In this matrix multiplication you can still count on every single matrix multiplication to be executed at maximum performance (see also the answer to your third question). And last but not least, with the introduction of views, Blaze will offer an extremely versatile feature to restrict the computation to the "parts" you are interested in:

DynamicMatrix<double,rowMajor> A, B;
DynamicVector<double,columnVector> x;

// Restricts the computation of the matrix multiplication to the fourth column and still considers the most efficient way
// to compute the result although both matrices are stored in a row-wise fashion.
x = column( A * B, 4 );



> 1) Is there a plan to support sparse matrix algorithms like solving a linear system, eigen decomposition etc.
We currently don't plan to extend our linear system solvers, but hope that they can be added easily based on the data structures that we provide.


> 2) What is the level of support for parallelism? Namely, is the library fully serial or do you have some support for parallelism when there are multiple cores.
Until now, Blaze is completely serial, except for the vectorization (which is of course also a level of parallelization). So unfortunately, currently a single operation can only use a single core. But, as already stated, we are currently working on shared memory parallelization, but it will take some time until we release this feature.


> 3) According to the performance plots, on large matrices blaze performance aligns with MKL. Is there some mechanism which sends the computation to MKL once the problem is big enough and otherwise uses blaze code?
Blaze tries to detect several characteristics about the involved matrices. One of these characteristics is the size, which is used to determine which algorithm is most beneficial for performance. Whereas the MKL offers by far the best performance for large matrices, for small matrices the performance is less favorable due to optimizations that only work well for large matrices and therefore cause a performance penalty for small matrices. Therefore Blaze provides a couple of special algorithms tailored for small matrices (for instance, these algorithms don't use blocking strategies and use the data a little differently). The threshold for this algorithm switching can be configured in one of the configuration files: blaze/config/Threshold.h. With these you can tune Blaze to a specific target platform.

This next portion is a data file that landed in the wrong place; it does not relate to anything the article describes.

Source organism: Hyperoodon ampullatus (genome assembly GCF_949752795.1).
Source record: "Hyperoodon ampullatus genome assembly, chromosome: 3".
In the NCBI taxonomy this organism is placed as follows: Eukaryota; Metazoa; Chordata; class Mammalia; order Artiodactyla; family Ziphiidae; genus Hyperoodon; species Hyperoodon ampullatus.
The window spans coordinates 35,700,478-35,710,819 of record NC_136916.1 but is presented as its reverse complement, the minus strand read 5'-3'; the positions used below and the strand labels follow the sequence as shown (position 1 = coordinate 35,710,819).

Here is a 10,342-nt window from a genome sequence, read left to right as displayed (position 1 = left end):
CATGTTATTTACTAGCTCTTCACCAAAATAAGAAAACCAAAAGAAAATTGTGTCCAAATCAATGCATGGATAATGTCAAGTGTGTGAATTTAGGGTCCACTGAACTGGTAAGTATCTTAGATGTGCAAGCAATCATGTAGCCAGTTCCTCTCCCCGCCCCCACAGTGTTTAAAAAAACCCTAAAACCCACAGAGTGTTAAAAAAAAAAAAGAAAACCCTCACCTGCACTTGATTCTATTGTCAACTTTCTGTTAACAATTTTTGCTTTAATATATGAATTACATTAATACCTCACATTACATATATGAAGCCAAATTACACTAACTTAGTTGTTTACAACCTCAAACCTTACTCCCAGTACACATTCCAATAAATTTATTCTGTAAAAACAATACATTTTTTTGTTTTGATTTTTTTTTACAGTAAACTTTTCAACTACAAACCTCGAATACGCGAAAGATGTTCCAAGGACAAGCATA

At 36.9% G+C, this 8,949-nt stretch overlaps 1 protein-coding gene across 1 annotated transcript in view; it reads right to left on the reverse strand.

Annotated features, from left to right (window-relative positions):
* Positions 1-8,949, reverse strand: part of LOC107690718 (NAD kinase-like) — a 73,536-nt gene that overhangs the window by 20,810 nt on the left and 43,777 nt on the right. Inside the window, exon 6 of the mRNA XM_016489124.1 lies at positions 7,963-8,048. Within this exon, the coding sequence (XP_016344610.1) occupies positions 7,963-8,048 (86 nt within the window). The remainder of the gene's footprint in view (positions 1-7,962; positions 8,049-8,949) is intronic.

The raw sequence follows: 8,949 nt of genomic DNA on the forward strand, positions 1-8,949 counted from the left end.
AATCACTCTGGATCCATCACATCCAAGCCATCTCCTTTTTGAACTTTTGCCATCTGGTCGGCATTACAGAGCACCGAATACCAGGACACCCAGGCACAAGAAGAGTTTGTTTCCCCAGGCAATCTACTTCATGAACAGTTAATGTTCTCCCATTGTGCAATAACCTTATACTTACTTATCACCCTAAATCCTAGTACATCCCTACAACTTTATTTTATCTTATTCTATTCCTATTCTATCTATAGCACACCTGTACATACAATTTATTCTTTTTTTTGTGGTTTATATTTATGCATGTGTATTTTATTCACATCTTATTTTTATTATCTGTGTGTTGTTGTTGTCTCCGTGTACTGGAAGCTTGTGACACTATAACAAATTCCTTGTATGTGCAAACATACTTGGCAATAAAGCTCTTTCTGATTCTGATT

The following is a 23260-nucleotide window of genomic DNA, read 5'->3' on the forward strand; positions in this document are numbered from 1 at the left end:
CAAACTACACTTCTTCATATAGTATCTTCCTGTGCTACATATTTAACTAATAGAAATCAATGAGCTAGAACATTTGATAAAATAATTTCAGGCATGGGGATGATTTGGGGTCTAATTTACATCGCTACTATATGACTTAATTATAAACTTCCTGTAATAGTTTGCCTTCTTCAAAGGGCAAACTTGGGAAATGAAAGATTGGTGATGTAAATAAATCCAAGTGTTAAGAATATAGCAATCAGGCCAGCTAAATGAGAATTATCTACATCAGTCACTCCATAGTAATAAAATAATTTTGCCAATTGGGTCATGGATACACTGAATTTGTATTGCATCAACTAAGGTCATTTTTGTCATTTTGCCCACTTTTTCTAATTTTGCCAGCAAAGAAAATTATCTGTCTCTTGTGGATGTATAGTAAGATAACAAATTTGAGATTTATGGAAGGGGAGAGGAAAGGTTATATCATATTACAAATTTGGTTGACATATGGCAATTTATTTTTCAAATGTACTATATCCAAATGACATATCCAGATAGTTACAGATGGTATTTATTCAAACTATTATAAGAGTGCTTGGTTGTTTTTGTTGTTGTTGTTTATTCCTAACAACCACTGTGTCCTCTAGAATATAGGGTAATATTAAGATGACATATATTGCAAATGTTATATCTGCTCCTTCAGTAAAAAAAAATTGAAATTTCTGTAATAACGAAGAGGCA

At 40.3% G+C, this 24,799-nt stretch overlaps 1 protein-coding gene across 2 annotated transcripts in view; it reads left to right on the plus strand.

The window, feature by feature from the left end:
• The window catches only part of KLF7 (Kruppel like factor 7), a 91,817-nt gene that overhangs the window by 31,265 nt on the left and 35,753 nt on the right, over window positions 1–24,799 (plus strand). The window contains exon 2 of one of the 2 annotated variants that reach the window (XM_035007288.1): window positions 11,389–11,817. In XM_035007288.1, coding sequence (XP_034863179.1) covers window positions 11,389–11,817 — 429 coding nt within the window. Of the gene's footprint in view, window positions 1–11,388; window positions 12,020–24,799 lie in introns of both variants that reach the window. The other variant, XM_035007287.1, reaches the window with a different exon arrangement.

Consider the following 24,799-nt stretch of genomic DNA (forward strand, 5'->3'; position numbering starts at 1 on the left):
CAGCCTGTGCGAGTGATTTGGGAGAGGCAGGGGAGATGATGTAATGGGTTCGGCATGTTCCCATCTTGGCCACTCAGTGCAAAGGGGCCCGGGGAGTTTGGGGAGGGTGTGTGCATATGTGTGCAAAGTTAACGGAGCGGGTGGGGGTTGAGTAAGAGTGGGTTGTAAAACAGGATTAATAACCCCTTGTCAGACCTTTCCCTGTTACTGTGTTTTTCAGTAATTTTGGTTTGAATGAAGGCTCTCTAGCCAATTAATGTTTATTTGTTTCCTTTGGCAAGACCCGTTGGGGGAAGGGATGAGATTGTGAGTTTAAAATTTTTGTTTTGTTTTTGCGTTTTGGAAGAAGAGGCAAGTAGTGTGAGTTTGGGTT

> 4) Is there support for serialization for writing and loading matrices from file?
We unfortunately neglected the support for writing to file and loading from file a little. Currently, only the DynamicVector class supports this feature. The member function you can use are called 'read' and 'write', respectively. However, I have added this to our list of features for the next release, since this will not take too much time to implement.


> Thanks a lot for your time!
You're very welcome. Please don't hesitate to contact me again if you have further questions (or possible feature requests) or if you have suggestions of how to improve Blaze. Hopefully you consider Blaze for your work, even if some features are currently missing. Please keep me posted on your decision.

3 comments:

  1. I am trying to figure out which matrix library to adopt for a new project. Since speed will be extremely important Blaze was the front runner. However it looks like Eigen is catching up speedwise since support for AVX and FMA is being added through this branch. Do you expect Blaze to keep an edge over Eigen in the future?

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    1. Very hard question. We mainly use eigen since it is compatible with any system and does not required blas or lapack. It may be that for very specific needs other libraries are faster.